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am 22. Mai 2000
Normally, I do not read Vietnam books. And, since this is less than positive, my statement is brief. I was in one of the author's units: 329th Trans. Co. (the Army Riverboats). And it was because of that reason that I purchased the book. But when I got to a remark that went something like " ... just more gooks that needed killing:" I threw the book away. Amazon will not allow this note on the Web, but the publishers of the book allowed that very negative comment to be in print.
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am 17. Februar 2005
The common denominator of John Leppelman's three tours of duty in Vietnam shows clearly why it was not possible to win this war: poor leadership ("higher-higher" REMFs), and poor motivation on the part of the troops ("who gives a f..."). It is also obvious that most of the Vietnamese people did not want to be liberated by John, his buddies, or, for that matter, by his government.
As a personal account it is an excellent book. It shows the war from the standpoint of the soldier who finds himself in a situation in which he has no other choice than to fight. There is no melodrama and no heroics. There are no endless diatribes about the morality of war, and there are no analyses with the benefit of hindsight. The language is terse, factual, often sarcastic, and easy to read.
This is not the ultimate word on Vietnam. However, it is an interesting piece of the puzzle which constitutes this war.
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am 6. März 1997
After being told by a drill sergant in basic training he wouldn't "make it" in Vietnam because of his attitude, John Leppleman proceededs to prove him wrong. Originally with the paratroops, the author participates in the only mass combat drop during the vietnam war. After living through a friendly fire incident with American artillery, Leppleman puts in for a transfer -one that comes with an additional year of combat duty- riverine patrol. After a time in the "brown water navy," our hero joins up with the Airborne Rangers and spends a third year in theatre fighting the war like the enemy, guerrilla style. A good book that describes one man's method of surviving a bad situation. Well written and engrossing, this book will interest anyone who enjoys a good war story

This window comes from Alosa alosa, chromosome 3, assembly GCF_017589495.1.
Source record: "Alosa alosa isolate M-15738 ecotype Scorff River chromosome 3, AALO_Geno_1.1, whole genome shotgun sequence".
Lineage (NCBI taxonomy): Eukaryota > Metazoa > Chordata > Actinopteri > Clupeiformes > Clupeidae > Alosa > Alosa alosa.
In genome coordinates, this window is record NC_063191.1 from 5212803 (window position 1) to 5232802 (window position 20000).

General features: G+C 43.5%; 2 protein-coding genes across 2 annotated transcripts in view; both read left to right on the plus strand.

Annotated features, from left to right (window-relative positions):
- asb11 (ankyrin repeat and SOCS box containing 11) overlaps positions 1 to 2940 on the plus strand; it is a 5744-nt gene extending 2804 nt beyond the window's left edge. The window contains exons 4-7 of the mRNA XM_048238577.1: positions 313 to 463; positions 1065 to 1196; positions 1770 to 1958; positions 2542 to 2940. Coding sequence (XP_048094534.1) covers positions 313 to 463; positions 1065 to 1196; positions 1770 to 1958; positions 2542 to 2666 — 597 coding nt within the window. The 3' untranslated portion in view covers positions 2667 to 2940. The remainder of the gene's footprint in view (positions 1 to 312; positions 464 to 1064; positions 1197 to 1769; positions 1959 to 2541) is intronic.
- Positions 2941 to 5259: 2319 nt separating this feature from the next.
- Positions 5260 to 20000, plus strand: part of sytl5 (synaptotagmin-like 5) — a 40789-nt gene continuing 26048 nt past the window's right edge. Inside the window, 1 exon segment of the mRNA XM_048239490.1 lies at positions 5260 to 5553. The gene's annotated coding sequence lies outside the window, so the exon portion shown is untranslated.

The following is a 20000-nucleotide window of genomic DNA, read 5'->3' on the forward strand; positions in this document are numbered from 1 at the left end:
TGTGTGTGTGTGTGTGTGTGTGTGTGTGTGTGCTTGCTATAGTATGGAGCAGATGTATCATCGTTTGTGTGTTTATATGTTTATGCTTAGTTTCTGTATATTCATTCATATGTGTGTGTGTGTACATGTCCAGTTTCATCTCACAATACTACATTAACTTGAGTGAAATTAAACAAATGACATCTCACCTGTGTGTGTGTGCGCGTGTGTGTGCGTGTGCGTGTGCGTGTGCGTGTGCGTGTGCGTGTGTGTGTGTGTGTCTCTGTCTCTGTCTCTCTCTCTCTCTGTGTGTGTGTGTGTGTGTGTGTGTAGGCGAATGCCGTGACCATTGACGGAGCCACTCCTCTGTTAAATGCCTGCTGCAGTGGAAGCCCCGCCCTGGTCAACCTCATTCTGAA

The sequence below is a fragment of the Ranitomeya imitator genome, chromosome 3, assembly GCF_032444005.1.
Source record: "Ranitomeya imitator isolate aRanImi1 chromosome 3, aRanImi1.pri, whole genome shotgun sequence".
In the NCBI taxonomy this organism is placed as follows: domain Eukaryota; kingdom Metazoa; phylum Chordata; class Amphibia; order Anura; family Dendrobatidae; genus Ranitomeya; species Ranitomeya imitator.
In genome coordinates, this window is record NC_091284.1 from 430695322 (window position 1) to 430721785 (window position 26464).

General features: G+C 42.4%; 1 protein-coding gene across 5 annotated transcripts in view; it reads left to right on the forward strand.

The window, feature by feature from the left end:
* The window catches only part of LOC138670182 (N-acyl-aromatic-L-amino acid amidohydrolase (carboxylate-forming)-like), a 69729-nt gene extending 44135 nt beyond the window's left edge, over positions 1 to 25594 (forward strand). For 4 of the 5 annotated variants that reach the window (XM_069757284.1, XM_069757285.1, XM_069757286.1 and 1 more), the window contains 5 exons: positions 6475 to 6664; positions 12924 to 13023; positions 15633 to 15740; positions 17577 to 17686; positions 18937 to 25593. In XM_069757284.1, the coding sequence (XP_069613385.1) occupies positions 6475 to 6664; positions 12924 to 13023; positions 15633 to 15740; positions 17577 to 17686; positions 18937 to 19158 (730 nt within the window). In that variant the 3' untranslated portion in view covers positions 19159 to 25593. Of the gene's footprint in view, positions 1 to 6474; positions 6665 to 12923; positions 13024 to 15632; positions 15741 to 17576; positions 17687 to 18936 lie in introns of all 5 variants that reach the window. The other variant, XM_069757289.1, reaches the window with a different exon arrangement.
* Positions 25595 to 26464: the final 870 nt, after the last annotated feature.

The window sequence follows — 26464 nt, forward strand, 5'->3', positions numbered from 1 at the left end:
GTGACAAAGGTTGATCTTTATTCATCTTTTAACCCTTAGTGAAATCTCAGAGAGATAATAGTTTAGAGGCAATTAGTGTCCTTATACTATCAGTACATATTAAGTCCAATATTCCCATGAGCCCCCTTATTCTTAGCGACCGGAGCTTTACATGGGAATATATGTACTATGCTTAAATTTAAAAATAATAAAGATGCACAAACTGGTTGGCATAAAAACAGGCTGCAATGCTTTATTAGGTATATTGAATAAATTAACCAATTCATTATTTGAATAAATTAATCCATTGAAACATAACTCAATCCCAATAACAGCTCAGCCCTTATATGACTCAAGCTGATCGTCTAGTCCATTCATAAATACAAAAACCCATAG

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am 1. Juni 1998
John, wrote a very down to earth story about his experiences in Vietnam. The story that he tells is the story that the Brass tried talking him out of writting. Why, you ask? Because John tells the bloody truth. The truth about some of the battles that the Brass rewrote, showing a more favorable reflection on them. John shared with me, some stories about his writting of this book and of the attemps to get him not to write it the way he did. He felt it was time that some truths were finely told. John was and is a grunt. A member of the Airborne Soldier community. A member of the only true airborne unit in Vietnam. The 173rd Airborne Bridge (Sep.) The title of the book comes from the song from Jump School. The song is played every morning in jump week to wake you up.
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am 4. Juli 1998